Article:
Children dying in hospital hallways. Four sick people crammed into one bed. Patients connected to intravenous drips while sitting in their cars because the hospital is over capacity.
Welcome to the Yemeni healthcare system in 2017.
The bizarre and haunting scenes I have witnessed recently in the capital, Sanaa, are the consequences of a health catastrophe spiralling out of control.
In a country where vital infrastructure is devastated by a brutal and ongoing war, the toll of this cholera outbreak grows by the thousands every day.
Despite the sickness, the hospitals do not smell of vomit and diarrhoea. Instead, they smell of body odour – a testament to the overcrowding in many of these facilities.
Packed rooms and hallways are quiet. Patients look at us, with no expression. Parents hold the hands of their children, some of whose eyes roll into the back of their heads.
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Overburdened medical staff do what they can but often do not have enough supplies or knowledge – two reasons cholera has spread so fast.
The cholera outbreak has infected more than 200,000 people across Yemen, and it appears that 500,000 could eventually become sick. More than 1,300 people have already died.
The disease should not be so ferocious. Preventing cholera is pretty simple in theory: wash your hands with clean water, drink clean water, and eat food that has been boiled or cooked.
But clean water in Yemen is a luxury. Municipal workers in Sanaa have not been paid in months. And so we have no electricity, rubbish piling high in the street, and a crippled water system.
The sewer system stopped working on 17 April. Ten days later, cholera hit.
A massive response is needed, and not nearly enough international attention is being paid to what is going on here.
Yemen was until relatively recently a functional country.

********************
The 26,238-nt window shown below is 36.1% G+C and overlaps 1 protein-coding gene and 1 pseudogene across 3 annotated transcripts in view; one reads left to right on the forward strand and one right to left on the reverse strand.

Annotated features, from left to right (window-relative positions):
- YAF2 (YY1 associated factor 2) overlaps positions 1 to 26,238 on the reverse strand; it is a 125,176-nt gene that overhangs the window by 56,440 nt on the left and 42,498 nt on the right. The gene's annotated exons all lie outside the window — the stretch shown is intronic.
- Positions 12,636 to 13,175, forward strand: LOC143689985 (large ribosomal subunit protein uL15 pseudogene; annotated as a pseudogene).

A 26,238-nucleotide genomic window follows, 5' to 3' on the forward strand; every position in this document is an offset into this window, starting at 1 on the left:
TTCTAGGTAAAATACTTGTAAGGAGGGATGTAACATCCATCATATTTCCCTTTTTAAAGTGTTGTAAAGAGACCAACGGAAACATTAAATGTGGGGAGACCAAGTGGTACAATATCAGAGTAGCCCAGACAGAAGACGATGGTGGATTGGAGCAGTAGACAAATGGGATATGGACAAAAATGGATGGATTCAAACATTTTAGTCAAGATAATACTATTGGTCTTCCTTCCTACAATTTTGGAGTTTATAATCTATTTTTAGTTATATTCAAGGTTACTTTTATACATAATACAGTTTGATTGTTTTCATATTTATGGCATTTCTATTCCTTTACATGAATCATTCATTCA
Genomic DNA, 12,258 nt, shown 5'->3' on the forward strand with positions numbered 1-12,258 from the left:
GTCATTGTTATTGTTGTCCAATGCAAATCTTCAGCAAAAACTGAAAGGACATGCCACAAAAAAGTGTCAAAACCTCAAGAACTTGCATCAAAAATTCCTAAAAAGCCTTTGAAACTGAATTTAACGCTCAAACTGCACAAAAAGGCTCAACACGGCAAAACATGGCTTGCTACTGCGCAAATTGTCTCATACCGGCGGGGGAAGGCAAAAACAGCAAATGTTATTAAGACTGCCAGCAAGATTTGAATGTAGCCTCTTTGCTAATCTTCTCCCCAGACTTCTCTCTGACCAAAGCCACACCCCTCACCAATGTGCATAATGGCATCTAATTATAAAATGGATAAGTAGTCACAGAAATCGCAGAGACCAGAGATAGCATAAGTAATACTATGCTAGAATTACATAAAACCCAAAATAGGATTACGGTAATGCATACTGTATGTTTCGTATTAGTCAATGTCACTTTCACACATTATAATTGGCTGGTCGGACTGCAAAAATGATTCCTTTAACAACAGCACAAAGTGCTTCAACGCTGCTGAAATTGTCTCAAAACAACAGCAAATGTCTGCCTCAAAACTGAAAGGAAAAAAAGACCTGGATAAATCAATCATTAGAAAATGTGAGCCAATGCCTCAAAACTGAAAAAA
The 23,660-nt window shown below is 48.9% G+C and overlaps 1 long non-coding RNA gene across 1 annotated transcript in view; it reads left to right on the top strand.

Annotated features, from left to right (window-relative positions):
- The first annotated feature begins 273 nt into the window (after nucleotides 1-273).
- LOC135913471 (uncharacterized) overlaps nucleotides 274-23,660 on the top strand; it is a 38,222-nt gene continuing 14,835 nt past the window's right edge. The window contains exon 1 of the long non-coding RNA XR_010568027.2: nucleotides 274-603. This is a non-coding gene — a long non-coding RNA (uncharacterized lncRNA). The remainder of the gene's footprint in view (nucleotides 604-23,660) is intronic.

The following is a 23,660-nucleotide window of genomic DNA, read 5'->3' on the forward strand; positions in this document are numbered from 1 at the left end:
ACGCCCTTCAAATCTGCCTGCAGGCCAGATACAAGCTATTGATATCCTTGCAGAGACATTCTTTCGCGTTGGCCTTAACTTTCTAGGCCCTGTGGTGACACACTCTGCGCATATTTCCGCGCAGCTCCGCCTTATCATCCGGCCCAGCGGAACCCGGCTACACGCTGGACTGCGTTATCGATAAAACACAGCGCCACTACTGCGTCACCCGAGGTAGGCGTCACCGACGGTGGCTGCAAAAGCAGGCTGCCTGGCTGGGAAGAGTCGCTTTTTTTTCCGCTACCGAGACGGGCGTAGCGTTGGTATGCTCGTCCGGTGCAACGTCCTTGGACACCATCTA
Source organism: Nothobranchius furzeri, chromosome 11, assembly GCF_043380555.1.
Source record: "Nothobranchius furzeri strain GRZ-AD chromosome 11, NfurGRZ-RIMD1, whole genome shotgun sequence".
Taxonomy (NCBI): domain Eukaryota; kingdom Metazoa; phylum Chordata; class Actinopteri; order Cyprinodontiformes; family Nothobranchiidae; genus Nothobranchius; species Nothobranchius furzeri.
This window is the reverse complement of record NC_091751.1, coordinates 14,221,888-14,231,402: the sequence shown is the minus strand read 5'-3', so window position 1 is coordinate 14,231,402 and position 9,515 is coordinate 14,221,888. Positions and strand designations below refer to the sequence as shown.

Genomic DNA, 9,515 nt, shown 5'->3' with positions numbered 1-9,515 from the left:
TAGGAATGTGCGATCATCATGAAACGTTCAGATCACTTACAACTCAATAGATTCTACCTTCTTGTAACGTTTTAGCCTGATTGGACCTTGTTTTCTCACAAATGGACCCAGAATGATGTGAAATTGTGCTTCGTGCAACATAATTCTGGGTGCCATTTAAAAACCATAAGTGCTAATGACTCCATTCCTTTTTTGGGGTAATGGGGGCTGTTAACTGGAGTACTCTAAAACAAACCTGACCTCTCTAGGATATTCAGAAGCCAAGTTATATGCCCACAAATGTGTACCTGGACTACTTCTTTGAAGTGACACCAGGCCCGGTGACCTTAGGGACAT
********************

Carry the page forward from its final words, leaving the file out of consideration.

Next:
Sitting on the southern tip of the Arabian Peninsula, it has always had its shortcomings, but the education and health systems were working. Clean water and electricity ran 24 hours a day. Rubbish was collected.
In an astonishingly short period of time, though, those pillars of a healthy society crumbled, beginning with the Arab Spring and accelerating during today’s full-blown war.
Violence is now part of life; I hear air strikes even as I write this.
Hospital systems have collapsed, with medical staff no longer paid. The staff who remain are overwhelmed.
My organisation, the International Committee of the Red Cross (ICRC), is currently providing care to nearly one in five cholera cases in the country – the biggest single provider of case management and infection control.
The ICRC has flown in five charter planes carrying large quantities of chlorine, IV fluids and other medical supplies in recent days. ICRC health staff and engineers are supporting 17 cholera treatment facilities around the country. We are improving hygiene and sanitation conditions, and raising cholera awareness among the general public.
We provide what we can, where we can. But even with similar work being done by Médecins Sans Frontières (MSF) and the World Health Organisation (WHO), there are simply too many people in need.
We are impressed with the Yemeni ministry of health staff, who work day and night without pay or protection, exposing themselves and their families to sickness. The dedication is beyond commendable.
To help motivate – or say thank-you – the ICRC gave a modest Eid al-Fitr bonus at the end of Ramadan. But we know it is not enough.
This is my third mission to Yemen. I love the country. There is nowhere on earth like this anymore. It is complex and fascinating, the Arabia I once dreamed about visiting.
But this mission to Yemen has been less dream, more nightmare. I think the vacant stares in the eyes of children – and their parents – may well haunt me 10 years from now.
Yemen now suffers three-way tragedy: a population under siege, suffering the violence of war and unable to work or access nutritious food or health care; an economic collapse that has led to a rise in criminality; and now a devastating health crisis.
This all leads to what could be the largest cholera outbreak of our lifetime.
I have worked with the ICRC for 11 years, but this is the first time I have seen this kind of suffering.
The Yemenis’ remaining resilience will be sapped. But even if a miracle materialises and the cholera crisis disappears tomorrow, the ongoing war remains.
The people here will still not find the nutrition they need. And the country will be in much worse shape than before.
The deadly imprint of cholera will continue to grow, and its effects will cripple this fragile, war-weary society far into the future.
Johannes Bruwer is the deputy head of delegation for the International Committee of the Red Cross in Sanaa, Yemen.
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